Speaking of transitions, let's see how the Phoenix Suns do with Shaquille O'Neal getting a full training camp next to Amare Stoudemire, along with the transition that comes with the departure of Mike D'Antoni and the more traditional coaching style of Terry Porter. Steve Nash will be 35 at the All-Star break, and we really don't know how young players like Leandro Barbosa and Boris Diaw will respond. This will be a different team.
The same goes for the Los Angeles Clippers, who thought they were going to add free agent point guard Baron Davis to the team with the possibility of retaining both Elton Brand and Corey Maggette. Instead, they got Davis, and lost both. They did steal Marcus Camby from the Nuggets to establish a formidable post duo with Chris Kaman, but they lack depth and overall talent.
In the same breath, the Golden State Warriors lost Davis, gained Maggette, but suddenly will start the season without budding young star Monta Ellis to a severe ankle injury from a moped accident. And there's always the interminable question of where Stephen Jackson's head is this season as well. Meanwhile, how long before Don Nelson bows out and heads for Maui again?
That leaves us with Reggie Theus' second season with the Sacramento King. They unloaded Artest and don't have much left in the talent pool except for a bunch of young guys like Kevin Martin, Francisco Garcia and Quincy Douby -- with developing point guard Beno Udrih huge in the equation. And there's always the hope that Brad Miller plays a full season at center and maybe helps young Spencer Hawes develop. But this remains a team in transition.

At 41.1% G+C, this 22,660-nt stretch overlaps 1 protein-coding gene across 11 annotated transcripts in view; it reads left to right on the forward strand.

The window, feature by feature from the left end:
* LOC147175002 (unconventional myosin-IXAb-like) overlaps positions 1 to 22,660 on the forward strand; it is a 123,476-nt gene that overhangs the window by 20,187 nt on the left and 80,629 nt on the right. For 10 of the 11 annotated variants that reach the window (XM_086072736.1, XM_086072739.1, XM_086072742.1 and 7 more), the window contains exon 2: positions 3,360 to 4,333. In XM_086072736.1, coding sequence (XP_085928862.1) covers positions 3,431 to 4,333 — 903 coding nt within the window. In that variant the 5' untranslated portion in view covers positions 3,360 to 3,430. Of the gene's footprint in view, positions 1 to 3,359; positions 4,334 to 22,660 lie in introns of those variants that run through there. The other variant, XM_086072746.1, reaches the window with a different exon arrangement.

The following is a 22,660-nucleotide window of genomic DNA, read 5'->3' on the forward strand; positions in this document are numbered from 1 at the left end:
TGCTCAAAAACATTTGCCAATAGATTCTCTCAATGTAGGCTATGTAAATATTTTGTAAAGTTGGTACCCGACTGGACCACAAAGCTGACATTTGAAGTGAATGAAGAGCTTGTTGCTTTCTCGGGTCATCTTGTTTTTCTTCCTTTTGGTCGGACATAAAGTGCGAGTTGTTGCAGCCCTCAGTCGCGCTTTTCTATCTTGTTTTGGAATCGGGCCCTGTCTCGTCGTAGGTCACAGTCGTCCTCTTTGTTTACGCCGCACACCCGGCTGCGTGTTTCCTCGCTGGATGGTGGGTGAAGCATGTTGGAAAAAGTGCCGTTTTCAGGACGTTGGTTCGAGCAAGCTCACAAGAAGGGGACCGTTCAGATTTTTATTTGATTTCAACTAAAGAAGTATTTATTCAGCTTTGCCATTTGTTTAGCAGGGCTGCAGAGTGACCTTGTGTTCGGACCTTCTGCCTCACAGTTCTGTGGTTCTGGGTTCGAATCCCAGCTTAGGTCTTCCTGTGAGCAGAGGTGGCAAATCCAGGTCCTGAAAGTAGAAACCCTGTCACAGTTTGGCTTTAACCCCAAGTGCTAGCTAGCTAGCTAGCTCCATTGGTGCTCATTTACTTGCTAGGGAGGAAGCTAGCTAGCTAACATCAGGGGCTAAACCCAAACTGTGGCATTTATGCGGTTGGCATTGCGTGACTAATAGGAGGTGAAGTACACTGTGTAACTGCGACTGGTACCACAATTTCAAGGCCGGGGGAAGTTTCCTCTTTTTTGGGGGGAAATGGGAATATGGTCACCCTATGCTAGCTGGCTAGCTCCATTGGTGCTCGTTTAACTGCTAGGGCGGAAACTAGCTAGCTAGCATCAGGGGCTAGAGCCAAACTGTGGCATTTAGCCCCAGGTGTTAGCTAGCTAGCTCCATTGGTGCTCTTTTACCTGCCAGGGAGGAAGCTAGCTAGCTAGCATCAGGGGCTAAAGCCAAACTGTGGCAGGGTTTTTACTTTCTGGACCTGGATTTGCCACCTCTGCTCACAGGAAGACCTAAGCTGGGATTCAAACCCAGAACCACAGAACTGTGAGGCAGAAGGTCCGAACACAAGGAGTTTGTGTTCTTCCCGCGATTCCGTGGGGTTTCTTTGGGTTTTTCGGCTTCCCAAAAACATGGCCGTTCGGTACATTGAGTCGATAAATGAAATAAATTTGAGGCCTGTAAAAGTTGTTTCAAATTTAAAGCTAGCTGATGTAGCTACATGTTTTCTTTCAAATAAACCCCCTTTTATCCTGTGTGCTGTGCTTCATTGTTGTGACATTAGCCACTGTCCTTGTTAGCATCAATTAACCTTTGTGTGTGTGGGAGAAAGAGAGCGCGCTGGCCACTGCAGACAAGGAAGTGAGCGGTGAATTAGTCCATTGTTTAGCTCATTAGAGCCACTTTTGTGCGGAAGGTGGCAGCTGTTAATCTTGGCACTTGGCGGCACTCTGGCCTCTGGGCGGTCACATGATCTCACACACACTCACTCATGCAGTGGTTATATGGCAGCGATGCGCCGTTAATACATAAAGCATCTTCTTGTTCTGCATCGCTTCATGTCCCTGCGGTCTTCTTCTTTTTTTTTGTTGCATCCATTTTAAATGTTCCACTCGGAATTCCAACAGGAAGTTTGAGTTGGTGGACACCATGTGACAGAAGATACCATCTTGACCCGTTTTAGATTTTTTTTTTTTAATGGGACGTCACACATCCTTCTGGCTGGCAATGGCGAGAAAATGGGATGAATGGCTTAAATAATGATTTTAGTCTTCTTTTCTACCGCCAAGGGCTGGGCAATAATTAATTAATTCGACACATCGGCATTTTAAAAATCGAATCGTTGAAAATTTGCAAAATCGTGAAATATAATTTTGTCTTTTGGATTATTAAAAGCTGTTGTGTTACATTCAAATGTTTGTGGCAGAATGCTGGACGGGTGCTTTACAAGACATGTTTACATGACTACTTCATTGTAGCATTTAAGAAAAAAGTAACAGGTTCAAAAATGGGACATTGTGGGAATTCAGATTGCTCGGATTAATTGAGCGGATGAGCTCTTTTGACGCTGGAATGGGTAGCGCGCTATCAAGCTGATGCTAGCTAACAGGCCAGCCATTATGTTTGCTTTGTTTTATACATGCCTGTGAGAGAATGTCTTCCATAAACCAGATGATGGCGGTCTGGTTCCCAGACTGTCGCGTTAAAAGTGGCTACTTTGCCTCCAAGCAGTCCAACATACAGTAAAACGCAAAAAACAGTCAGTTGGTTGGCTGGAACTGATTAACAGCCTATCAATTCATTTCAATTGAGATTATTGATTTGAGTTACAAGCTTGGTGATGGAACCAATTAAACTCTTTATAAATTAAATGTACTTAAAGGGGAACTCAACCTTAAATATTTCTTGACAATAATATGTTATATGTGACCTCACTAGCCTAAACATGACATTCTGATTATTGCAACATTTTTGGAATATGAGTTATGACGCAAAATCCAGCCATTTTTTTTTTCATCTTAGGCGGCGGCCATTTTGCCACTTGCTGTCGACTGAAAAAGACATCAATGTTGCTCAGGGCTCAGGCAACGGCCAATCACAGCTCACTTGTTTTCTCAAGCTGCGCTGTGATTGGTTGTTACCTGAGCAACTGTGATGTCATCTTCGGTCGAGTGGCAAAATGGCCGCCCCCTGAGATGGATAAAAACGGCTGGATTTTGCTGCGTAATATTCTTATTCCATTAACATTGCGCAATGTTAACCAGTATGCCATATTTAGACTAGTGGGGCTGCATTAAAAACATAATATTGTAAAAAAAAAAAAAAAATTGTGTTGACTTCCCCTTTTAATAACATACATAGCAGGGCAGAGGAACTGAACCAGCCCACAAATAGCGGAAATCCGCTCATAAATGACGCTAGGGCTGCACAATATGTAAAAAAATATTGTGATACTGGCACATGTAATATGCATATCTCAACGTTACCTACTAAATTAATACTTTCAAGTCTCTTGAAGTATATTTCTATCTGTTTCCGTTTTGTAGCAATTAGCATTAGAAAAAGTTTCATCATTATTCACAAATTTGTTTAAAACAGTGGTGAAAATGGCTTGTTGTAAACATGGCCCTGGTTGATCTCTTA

The prevailing question lingering over the Utah Jazz is will Jerry Sloan retire from the game as the most revered coach ever to win neither an NBA title, nor a coach of the year award. They've got the tools again, with superior point guard Deron Williams, potent Carlos Boozer, and talented front court players Andrei Kirilenko and Mehmet Okur. They should dominate the division, but something else has to happen for them to get to the next level.
It's hard to know what to make of the Portland Trail Blazers, other than Kevin Pritchard and Nate McMillan have put together an amazing array of very young talent around 20-year-old center Greg Oden, LaMarcus Aldridge and Brandon Roy. Adding star Spaniard Rudy Fernandez and top draft choice Jerryd Bayless just adds to the tough decisions. It makes some people wonder if expectations are too high and if they should unload some of that young talent in exchange for a veteran leader.
One team that had no problem unloading veterans was the Denver Nuggets. Strangely enough, this defensively-challenged group lost their two best defensive players -- Marcus Camby and Eduardo Najera. So that means coach George Karl will let loose his dynamic scoring trio of Allen Iverson, Carmelo Anthony and J.R. Smith to shoot and score at will. They'll be fun, but frustrated again.
We'll see what is to be with the Minnesota Timberwolves in their reconstruction from the Garnett trade of a year ago. Yes, Al Jefferson looks like a star, plus they dealt Memphis the rights to O.J. Mayo for talented but cumbersome rookie Kevin Love and all-around talent Mike Miller. They should be better, but improvement from 22 wins isn't saying much.
And lastly, there may be a clap of Thunder, the team that like lightning moved from Seattle to Oklahoma City in what is an embarrassment for everyone involved. Nonetheless, there will be the future of 2008 rookie of the year Kevin Durant on display, with Jeff Green and not much else, as the former Sonics are coming off their worst season in franchise history.